WASHINGTON — You can’t fix the strobes on your airplane unless you replace them.
And you can’t replace them if you’re flying in a crowded area.
That’s why the FAA has proposed a new rule that would require aircraft owners to replace their strobes, which are designed to illuminate the aircraft when it is in flight.
The FAA also proposed to ban the sale of strobe-mounted devices in the United States.
The FAA said the proposal would require the purchase of an individualized authorization number for all aircraft, which would then be matched with a valid FAA-issued license.
But aviation experts said the new rule could face significant legal challenges.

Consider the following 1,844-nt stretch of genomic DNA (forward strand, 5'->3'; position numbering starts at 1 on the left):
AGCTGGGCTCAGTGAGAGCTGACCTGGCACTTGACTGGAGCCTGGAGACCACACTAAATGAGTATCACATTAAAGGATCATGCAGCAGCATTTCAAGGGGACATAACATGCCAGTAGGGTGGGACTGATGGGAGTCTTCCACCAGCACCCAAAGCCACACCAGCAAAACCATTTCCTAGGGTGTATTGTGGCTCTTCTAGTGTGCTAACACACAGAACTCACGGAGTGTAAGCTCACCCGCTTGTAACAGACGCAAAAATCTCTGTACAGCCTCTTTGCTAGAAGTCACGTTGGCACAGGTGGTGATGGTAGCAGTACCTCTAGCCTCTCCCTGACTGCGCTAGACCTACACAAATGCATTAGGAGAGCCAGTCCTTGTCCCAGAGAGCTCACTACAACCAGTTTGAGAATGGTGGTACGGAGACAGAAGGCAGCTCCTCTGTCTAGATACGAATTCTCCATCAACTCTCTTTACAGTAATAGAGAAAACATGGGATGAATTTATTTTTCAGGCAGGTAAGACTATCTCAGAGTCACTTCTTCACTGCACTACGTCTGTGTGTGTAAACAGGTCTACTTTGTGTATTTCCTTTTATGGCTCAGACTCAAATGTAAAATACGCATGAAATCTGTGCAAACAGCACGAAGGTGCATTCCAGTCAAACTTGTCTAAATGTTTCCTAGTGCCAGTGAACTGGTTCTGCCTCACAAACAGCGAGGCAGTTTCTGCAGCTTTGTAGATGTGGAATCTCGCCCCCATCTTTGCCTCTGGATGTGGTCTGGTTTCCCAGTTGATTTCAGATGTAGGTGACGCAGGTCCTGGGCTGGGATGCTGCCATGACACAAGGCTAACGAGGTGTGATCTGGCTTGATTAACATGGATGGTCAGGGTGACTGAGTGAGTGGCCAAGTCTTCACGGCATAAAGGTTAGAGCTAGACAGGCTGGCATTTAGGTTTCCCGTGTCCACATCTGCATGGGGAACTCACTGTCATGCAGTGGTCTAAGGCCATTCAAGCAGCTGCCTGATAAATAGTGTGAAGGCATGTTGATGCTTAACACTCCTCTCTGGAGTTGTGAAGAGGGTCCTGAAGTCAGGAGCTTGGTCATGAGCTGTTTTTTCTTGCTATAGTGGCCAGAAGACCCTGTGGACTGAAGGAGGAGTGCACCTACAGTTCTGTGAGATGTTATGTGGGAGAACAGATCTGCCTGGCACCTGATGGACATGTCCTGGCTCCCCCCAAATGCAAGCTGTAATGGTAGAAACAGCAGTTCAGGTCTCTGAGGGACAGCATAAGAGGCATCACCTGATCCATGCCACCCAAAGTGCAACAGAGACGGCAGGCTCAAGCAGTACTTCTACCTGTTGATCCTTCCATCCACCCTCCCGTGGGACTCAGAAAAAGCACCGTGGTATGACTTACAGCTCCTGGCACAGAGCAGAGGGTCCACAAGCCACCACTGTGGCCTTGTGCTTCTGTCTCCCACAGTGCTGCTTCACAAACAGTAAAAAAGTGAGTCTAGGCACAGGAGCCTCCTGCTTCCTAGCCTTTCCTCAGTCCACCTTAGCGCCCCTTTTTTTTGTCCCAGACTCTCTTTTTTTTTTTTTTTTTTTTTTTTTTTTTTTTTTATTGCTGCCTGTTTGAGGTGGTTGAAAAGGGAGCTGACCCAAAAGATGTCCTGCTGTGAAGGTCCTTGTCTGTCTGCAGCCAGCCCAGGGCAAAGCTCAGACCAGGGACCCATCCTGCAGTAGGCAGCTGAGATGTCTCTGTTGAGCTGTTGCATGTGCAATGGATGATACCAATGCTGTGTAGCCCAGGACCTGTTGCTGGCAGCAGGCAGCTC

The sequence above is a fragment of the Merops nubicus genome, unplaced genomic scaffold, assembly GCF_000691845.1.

In a news release, the FAA said it would be “unprecedented” for the agency to impose a new regulation on a single product and said the agency would be evaluating all relevant factors to develop its proposal.
In addition, the agency said it had not considered other possible impacts of the proposed rule.
The proposed rule is part of the FAA’s proposed 2015 rule to replace strobes that are required to be replaced after an airplane is modified.
The proposal also would require manufacturers to offer “battery backup,” or a way to quickly recharge the batteries that power the strobes.
The agency also said that the batteries should not be replaced unless they are fully charged and that they should be charged within 24 hours after a crash.
Strobe replacement has become a hot topic after an 18-year-old man died after falling from an ATV in Michigan in October.
He was killed when his strobe failed.